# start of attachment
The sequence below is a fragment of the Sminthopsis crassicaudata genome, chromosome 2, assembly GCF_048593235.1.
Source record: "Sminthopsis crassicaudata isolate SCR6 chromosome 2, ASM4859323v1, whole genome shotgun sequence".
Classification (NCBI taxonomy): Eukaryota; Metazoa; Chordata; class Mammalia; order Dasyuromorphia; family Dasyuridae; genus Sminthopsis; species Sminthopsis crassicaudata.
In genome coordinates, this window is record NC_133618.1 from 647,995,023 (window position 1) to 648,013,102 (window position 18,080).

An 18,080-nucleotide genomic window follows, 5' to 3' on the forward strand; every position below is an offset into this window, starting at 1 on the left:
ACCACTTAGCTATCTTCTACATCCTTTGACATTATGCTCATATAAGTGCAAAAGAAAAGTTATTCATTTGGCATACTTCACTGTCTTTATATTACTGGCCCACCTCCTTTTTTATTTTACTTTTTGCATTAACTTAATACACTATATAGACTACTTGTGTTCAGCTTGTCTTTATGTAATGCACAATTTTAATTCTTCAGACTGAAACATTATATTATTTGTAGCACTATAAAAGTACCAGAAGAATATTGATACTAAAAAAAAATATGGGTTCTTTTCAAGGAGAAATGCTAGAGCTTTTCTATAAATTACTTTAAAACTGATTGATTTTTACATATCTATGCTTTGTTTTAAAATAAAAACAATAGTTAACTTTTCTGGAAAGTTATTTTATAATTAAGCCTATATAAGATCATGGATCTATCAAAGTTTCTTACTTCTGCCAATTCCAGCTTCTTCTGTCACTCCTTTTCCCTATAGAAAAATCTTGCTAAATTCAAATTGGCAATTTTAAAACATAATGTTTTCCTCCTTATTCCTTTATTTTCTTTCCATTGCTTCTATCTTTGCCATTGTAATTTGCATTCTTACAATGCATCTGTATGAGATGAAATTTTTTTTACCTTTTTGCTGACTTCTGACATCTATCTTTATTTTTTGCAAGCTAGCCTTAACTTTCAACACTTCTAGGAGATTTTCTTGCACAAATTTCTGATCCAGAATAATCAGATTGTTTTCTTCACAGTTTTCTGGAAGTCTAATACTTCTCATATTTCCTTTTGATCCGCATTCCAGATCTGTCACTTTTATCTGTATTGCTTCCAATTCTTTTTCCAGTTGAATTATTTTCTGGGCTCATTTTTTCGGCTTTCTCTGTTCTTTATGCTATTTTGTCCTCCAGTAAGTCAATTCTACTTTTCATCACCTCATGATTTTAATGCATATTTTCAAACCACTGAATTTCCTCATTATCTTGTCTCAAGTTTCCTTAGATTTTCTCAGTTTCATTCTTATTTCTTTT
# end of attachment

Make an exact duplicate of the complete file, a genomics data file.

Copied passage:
The sequence below is a fragment of the Sminthopsis crassicaudata genome, chromosome 2, assembly GCF_048593235.1.
Source record: "Sminthopsis crassicaudata isolate SCR6 chromosome 2, ASM4859323v1, whole genome shotgun sequence".
Classification (NCBI taxonomy): Eukaryota; Metazoa; Chordata; class Mammalia; order Dasyuromorphia; family Dasyuridae; genus Sminthopsis; species Sminthopsis crassicaudata.
In genome coordinates, this window is record NC_133618.1 from 647,995,023 (window position 1) to 648,013,102 (window position 18,080).

An 18,080-nucleotide genomic window follows, 5' to 3' on the forward strand; every position below is an offset into this window, starting at 1 on the left:
ACCACTTAGCTATCTTCTACATCCTTTGACATTATGCTCATATAAGTGCAAAAGAAAAGTTATTCATTTGGCATACTTCACTGTCTTTATATTACTGGCCCACCTCCTTTTTTATTTTACTTTTTGCATTAACTTAATACACTATATAGACTACTTGTGTTCAGCTTGTCTTTATGTAATGCACAATTTTAATTCTTCAGACTGAAACATTATATTATTTGTAGCACTATAAAAGTACCAGAAGAATATTGATACTAAAAAAAAATATGGGTTCTTTTCAAGGAGAAATGCTAGAGCTTTTCTATAAATTACTTTAAAACTGATTGATTTTTACATATCTATGCTTTGTTTTAAAATAAAAACAATAGTTAACTTTTCTGGAAAGTTATTTTATAATTAAGCCTATATAAGATCATGGATCTATCAAAGTTTCTTACTTCTGCCAATTCCAGCTTCTTCTGTCACTCCTTTTCCCTATAGAAAAATCTTGCTAAATTCAAATTGGCAATTTTAAAACATAATGTTTTCCTCCTTATTCCTTTATTTTCTTTCCATTGCTTCTATCTTTGCCATTGTAATTTGCATTCTTACAATGCATCTGTATGAGATGAAATTTTTTTTACCTTTTTGCTGACTTCTGACATCTATCTTTATTTTTTGCAAGCTAGCCTTAACTTTCAACACTTCTAGGAGATTTTCTTGCACAAATTTCTGATCCAGAATAATCAGATTGTTTTCTTCACAGTTTTCTGGAAGTCTAATACTTCTCATATTTCCTTTTGATCCGCATTCCAGATCTGTCACTTTTATCTGTATTGCTTCCAATTCTTTTTCCAGTTGAATTATTTTCTGGGCTCATTTTTTCGGCTTTCTCTGTTCTTTATGCTATTTTGTCCTCCAGTAAGTCAATTCTACTTTTCATCACCTCATGATTTTAATGCATATTTTCAAACCACTGAATTTCCTCATTATCTTGTCTCAAGTTTCCTTAGATTTTCTCAGTTTCATTCTTATTTCTTTT